“The state share for that [total] is about 70 percent,” de los Santos said. “The other 30 percent is being paid by your tax rate.”
In order to pay what is owed in their share of the debt, the district raised the tax rate by 10 cents (from 0.1410 to 0.2427) for 2020.
“As your debt goes away, your tax rate will go lower,” de los Santos said. “In 2023 your tax rate is going to go down from 25 cents to 21 cents. Again in 2026, you’re going to see your tax rate going down from 21 cents to 17 cents.”
De los Santos noted that as the rate goes down, some districts tend to try and pass more bond elections, which will only increase the debt before it has been repaid.
The current debt incurred through MTNs, which are approved by the board, is $45,941,791.
LJISD is mulling over the financing of 50 new school buses through a MTN sale at a rate of $5,043,000. De los Santos went over what it would mean for the district financially.
“On or after Nov. 15, we will come to the board and we will say ‘hey, you have $16,050,000 that can be refinanced right now,’ and we’ll show you how much money you can save by going through the refinancing process,” de los Santos said, noting they always give a net amount after expenses and the refund will go for Series 2010 and 2011 GO Refunding Bonds for interest savings.
He went over potential payment options and plans for a 10-year, 7-year and 5-year MTN.
Board members present at the meeting included Nereyda Cantu, Espie Ochoa, Mary Hernandez and Alex Cantu, along with Superintendent Dr. Gisela Saenz. Following the presentation, Alex Cantu asked de los Santos what his opinion was on the financial state of LJISD given the debt incurred, and if they could afford the buses at this point.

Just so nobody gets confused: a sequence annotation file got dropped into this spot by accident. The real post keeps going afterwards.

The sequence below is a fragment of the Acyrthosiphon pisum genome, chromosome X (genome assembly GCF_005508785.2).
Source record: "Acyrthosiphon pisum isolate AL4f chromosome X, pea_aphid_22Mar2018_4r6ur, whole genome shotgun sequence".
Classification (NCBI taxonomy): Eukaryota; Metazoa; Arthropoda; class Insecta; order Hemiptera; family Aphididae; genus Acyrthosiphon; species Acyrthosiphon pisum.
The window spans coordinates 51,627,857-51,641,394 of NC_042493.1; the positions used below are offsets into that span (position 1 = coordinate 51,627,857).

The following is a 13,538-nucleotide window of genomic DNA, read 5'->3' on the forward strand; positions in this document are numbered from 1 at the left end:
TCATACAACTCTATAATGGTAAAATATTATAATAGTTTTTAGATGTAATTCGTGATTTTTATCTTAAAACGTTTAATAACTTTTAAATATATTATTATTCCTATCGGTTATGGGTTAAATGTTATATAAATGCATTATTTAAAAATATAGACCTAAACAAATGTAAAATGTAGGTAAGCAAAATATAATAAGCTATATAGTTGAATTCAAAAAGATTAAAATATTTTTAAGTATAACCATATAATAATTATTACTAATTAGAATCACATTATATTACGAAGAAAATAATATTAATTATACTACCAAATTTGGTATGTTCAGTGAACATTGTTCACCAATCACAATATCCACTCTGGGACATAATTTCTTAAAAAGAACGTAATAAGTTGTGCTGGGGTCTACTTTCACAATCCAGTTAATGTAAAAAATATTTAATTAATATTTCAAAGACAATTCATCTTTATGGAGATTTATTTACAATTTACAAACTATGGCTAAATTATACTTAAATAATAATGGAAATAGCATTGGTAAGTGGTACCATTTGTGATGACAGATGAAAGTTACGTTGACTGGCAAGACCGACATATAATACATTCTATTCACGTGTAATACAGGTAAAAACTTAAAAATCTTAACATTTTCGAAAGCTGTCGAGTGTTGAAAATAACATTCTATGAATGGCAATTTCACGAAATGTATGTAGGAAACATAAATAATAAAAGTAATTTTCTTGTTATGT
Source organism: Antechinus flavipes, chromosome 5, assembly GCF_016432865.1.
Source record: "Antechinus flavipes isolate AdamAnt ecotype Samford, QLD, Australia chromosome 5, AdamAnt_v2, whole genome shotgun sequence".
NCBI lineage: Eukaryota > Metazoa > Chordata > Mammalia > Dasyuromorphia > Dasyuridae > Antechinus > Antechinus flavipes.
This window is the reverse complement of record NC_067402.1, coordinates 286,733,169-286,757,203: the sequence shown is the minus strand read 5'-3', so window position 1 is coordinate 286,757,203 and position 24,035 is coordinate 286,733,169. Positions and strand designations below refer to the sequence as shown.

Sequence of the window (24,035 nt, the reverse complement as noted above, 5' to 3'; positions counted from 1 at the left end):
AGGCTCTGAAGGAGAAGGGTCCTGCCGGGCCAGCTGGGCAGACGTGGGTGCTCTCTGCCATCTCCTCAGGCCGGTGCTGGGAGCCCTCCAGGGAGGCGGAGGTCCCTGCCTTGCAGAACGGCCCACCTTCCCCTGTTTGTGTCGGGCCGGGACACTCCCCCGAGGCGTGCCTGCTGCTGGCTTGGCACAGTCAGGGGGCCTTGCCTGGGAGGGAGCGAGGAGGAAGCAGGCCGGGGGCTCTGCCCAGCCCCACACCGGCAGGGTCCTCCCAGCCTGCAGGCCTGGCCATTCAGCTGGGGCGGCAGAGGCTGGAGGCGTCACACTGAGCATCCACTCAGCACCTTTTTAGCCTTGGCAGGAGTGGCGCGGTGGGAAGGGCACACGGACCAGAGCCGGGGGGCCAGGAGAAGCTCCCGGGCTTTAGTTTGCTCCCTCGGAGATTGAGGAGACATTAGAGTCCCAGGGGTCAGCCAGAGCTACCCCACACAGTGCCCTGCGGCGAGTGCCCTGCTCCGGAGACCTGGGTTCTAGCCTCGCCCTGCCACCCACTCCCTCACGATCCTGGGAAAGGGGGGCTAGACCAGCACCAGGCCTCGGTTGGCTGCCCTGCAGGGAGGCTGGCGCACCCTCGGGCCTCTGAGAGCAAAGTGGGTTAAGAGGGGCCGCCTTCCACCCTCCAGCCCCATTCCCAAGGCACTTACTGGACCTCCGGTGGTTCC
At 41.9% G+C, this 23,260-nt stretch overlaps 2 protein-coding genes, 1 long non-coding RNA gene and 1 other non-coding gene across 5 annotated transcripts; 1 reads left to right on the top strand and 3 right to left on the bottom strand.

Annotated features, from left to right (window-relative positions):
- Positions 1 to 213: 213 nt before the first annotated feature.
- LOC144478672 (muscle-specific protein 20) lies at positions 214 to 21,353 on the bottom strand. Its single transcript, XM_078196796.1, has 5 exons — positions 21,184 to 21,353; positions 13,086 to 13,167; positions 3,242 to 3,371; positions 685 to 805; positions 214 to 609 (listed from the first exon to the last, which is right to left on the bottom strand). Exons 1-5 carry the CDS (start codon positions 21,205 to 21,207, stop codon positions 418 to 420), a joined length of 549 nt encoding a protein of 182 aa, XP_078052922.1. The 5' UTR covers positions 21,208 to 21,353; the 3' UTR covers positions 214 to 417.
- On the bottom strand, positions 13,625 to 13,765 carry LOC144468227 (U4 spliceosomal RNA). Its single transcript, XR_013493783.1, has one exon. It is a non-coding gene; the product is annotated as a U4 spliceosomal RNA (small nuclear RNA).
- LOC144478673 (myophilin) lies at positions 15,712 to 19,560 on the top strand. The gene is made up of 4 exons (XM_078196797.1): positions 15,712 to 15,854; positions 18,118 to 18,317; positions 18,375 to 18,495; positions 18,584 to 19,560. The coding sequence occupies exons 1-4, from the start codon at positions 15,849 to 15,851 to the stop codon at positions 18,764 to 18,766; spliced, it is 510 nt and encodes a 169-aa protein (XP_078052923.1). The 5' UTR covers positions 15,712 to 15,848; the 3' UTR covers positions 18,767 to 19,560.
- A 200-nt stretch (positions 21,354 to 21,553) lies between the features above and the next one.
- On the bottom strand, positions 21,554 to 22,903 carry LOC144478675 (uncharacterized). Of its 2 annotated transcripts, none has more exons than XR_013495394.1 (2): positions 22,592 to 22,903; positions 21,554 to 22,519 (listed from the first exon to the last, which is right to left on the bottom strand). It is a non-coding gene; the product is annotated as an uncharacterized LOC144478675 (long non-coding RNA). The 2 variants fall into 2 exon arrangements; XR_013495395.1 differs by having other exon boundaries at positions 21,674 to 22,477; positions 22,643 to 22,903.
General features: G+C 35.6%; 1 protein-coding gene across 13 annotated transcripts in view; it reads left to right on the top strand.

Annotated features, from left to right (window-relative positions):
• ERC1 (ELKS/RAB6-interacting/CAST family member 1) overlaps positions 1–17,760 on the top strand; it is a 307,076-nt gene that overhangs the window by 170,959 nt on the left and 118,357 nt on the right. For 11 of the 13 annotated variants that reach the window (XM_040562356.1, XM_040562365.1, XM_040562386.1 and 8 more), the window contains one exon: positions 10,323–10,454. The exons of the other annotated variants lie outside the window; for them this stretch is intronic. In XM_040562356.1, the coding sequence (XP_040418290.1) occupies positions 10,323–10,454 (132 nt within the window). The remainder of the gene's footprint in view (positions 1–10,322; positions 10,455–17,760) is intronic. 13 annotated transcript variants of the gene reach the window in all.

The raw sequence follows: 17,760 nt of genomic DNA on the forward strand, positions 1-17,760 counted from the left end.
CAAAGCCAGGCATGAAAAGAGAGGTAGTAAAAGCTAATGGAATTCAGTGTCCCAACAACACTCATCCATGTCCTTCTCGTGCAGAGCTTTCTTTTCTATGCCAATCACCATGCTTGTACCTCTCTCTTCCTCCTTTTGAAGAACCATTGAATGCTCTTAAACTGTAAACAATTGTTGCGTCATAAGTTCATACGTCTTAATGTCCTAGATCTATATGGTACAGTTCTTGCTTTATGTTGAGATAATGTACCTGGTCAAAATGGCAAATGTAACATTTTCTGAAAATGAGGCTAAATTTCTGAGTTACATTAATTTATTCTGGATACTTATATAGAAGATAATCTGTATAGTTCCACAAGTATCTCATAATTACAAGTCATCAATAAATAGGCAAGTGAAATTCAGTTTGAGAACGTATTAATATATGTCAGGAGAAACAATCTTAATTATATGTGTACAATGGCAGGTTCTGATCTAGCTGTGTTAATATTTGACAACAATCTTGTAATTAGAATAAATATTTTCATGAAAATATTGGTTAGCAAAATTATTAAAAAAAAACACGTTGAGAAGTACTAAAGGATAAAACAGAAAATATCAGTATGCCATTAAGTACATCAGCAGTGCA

“I believe you have a substantial fund balance,” de los Santos said. “Mr. Treviño [Joel Treviño, Assistant Superintendent for Administration and Finance] needs to determine – and that comes in the budgeting process.”
“I would say financially you’re fairly healthy,” de los Santos added.
Alex Cantu then asked how the district fared in comparison to others in the Valley, and de los Santos brought up the state of the Edinburg, PSJA and McAllen districts.
“In terms of what you owe for bonded debt, for people that voted for the debt, it’s pretty average,” de los Santos said, adding that other districts have difficulty even passing bond elections. “[For MTNs], you’re probably average also. I’ll be before Edinburg tomorrow morning, they’re considering $40, $50 million maintenance tax notes.”
Espie Ochoa spoke on the need for upkeep in the district.
“We’ve come to a point where there is need,” Ochoa said. “We need buses, we need our students and bus drivers to be safe on the roads.”
If the board considers the purchase of 50 new buses, Estrada Hinojosa recommended they authorize self funding the purchase, pass a reimbursement resolution prepared by bond counsel (to reimburse the General Fund when the MTNs are issued and funded) and pass an order. Generally, notes will close and be funded about 60 days after board approval.
This article originally appeared in the Friday, Feb. 7, 2020 issue of the Progress Times.